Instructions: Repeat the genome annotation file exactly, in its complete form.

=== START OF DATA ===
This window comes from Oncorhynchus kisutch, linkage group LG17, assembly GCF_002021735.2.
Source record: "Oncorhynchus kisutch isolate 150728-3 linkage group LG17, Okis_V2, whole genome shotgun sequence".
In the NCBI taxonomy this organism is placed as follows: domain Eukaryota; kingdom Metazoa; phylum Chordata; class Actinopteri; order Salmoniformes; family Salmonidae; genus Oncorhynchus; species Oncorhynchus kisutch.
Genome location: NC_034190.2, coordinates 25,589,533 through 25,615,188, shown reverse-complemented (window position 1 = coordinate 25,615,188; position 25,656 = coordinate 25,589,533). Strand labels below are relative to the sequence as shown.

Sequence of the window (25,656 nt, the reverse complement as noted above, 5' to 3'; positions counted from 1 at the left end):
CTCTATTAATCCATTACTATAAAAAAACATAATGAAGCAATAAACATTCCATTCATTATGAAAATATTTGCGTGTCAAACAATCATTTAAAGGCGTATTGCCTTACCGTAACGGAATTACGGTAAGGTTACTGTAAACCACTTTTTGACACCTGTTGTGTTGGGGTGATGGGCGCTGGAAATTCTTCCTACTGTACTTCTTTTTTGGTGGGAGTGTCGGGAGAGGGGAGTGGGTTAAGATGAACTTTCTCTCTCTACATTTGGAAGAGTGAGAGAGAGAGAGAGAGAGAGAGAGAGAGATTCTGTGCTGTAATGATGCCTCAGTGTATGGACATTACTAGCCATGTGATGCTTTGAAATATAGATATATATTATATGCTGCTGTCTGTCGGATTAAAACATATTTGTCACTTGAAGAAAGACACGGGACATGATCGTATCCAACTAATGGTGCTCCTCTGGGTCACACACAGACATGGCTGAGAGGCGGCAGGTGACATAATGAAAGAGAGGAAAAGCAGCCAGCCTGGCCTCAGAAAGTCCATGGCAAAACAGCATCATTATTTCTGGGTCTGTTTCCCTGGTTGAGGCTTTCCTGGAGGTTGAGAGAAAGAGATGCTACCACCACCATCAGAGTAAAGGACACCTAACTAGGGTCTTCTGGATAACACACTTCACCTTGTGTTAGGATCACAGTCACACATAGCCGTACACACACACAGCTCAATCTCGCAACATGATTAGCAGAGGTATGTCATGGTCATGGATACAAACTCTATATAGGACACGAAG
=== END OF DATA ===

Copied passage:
This window comes from Oncorhynchus kisutch, linkage group LG17, assembly GCF_002021735.2.
Source record: "Oncorhynchus kisutch isolate 150728-3 linkage group LG17, Okis_V2, whole genome shotgun sequence".
In the NCBI taxonomy this organism is placed as follows: domain Eukaryota; kingdom Metazoa; phylum Chordata; class Actinopteri; order Salmoniformes; family Salmonidae; genus Oncorhynchus; species Oncorhynchus kisutch.
Genome location: NC_034190.2, coordinates 25,589,533 through 25,615,188, shown reverse-complemented (window position 1 = coordinate 25,615,188; position 25,656 = coordinate 25,589,533). Strand labels below are relative to the sequence as shown.

Sequence of the window (25,656 nt, the reverse complement as noted above, 5' to 3'; positions counted from 1 at the left end):
CTCTATTAATCCATTACTATAAAAAAACATAATGAAGCAATAAACATTCCATTCATTATGAAAATATTTGCGTGTCAAACAATCATTTAAAGGCGTATTGCCTTACCGTAACGGAATTACGGTAAGGTTACTGTAAACCACTTTTTGACACCTGTTGTGTTGGGGTGATGGGCGCTGGAAATTCTTCCTACTGTACTTCTTTTTTGGTGGGAGTGTCGGGAGAGGGGAGTGGGTTAAGATGAACTTTCTCTCTCTACATTTGGAAGAGTGAGAGAGAGAGAGAGAGAGAGAGAGAGAGATTCTGTGCTGTAATGATGCCTCAGTGTATGGACATTACTAGCCATGTGATGCTTTGAAATATAGATATATATTATATGCTGCTGTCTGTCGGATTAAAACATATTTGTCACTTGAAGAAAGACACGGGACATGATCGTATCCAACTAATGGTGCTCCTCTGGGTCACACACAGACATGGCTGAGAGGCGGCAGGTGACATAATGAAAGAGAGGAAAAGCAGCCAGCCTGGCCTCAGAAAGTCCATGGCAAAACAGCATCATTATTTCTGGGTCTGTTTCCCTGGTTGAGGCTTTCCTGGAGGTTGAGAGAAAGAGATGCTACCACCACCATCAGAGTAAAGGACACCTAACTAGGGTCTTCTGGATAACACACTTCACCTTGTGTTAGGATCACAGTCACACATAGCCGTACACACACACAGCTCAATCTCGCAACATGATTAGCAGAGGTATGTCATGGTCATGGATACAAACTCTATATAGGACACGAAG